On Friday, the 35th day of the partial government shutdown and the day that 800,000 federal workers missed their second paycheck of 2019, roughly 100 federal workers and their supporters rallied at Philadelphia International Airport to protest the shutdown.

“Brothers and sisters, welcome to the world of indentured servitude," said Matt Culbertson, a 16-year veteran of TSA, surrounded by local members of Congress including Rep. Brendan Boyle, Rep. Dwight Evans, and Rep. Brian Fitzpatrick.

TSA agents have worked without pay for the entirety of the shutdown.

Not long after the rally ended, reports emerged that Washington had possibly reached an agreement for a temporary re-opening of the government.

Marie Owens Powell, center, of Wildwood, N.J., and president of the American Federation of Government Employees Local 3631 representing EPA workers, stands during a rally against the government shutdown outside Philadelphia International Airport in Philadelphia on Friday, Jan. 25, 2019. Local members of Congress and furloughed government employees called for an end to the shutdown as workers missed another paycheck Friday.
TIM TAI / Staff Photographer
Marie Owens Powell, center, of Wildwood, N.J., and president of the American Federation of Government Employees Local 3631 representing EPA workers, stands during a rally against the government shutdown outside Philadelphia International Airport in Philadelphia on Friday, Jan. 25, 2019. Local members of Congress and furloughed government employees called for an end to the shutdown as workers missed another paycheck Friday.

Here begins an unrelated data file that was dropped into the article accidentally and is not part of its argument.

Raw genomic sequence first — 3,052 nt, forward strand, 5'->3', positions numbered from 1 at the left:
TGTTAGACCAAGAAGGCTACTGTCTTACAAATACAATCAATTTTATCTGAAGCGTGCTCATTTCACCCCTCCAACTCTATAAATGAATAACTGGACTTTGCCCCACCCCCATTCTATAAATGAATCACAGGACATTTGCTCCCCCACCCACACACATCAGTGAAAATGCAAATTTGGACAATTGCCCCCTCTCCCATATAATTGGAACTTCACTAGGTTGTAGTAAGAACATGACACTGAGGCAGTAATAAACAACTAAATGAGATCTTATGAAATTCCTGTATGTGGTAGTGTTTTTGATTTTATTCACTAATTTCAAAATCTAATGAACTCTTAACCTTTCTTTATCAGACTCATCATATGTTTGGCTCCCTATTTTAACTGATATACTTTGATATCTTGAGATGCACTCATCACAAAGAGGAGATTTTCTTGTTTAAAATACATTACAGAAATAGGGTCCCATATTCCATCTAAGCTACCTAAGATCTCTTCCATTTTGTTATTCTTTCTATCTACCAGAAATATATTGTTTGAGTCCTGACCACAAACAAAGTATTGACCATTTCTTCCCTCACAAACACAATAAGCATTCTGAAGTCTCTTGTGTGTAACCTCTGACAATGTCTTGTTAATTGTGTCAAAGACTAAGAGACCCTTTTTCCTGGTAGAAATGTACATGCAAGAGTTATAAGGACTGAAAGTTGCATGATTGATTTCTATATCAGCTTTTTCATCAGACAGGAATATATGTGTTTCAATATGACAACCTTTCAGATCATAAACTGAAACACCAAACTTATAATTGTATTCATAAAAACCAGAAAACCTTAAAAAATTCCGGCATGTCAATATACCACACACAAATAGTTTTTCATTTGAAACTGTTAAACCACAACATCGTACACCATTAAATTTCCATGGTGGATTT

The rally, which began shortly after the Federal Aviation Administration reported flight delays at LaGuardia and Newark airports due to a shortage of air traffic controllers in facilities near Washington, D.C., and in Jacksonville, Fla., was the latest action organized by local unions to raise awareness during the shutdown of issues that workers fear can be easy to overlook by people not directly affected. Air-traffic controllers passed out leaflets to travelers in the bitter cold last week. Federal workers rallied at Independence Mall alongside politicians earlier this month.

Some have encouraged workers to go on strike -- a highly unusual move, said Sarah Lawrence College labor historian Patricia Murolo -- but union officials insisted there would be nothing of the sort, as it is against the law for federal employees to strike and striking could cost them their jobs.

“We are not gonna advocate for people to be fired in this terrible situation," said Phil Glover, national vice president at federal workers union AFGE.

Rep. Brian Fitzpatrick (R-Pa.) speaks during a rally against the government shutdown outside Philadelphia International Airport in Philadelphia on Friday, Jan. 25, 2019. Local members of Congress and furloughed government employees called for an end to the shutdown as workers missed another paycheck Friday.
TIM TAI / Staff Photographer
Rep. Brian Fitzpatrick (R-Pa.) speaks during a rally against the government shutdown outside Philadelphia International Airport in Philadelphia on Friday, Jan. 25, 2019. Local members of Congress and furloughed government employees called for an end to the shutdown as workers missed another paycheck Friday.

Joe Shuker, president of Philly’s TSA union, pointed to Reagan’s 1981 firing of 11,000 air-traffic controllers who did not return to work after they were ordered to. The specter of that time looms large.

Meanwhile, offers have poured in from all corners of the region to aid federal workers: Temporary work, no-interest loans, free SEPTA rides for TSA agents, even food trucks for TSA agents bearing pizza and burgers sent by the International Brotherhood of Electrical Workers. Democratic congressmembers and some Republicans, like Fitzpatrick, have expressed their support for the workers.

“I think the message is very simple,” Evans said. “Pay the workers.”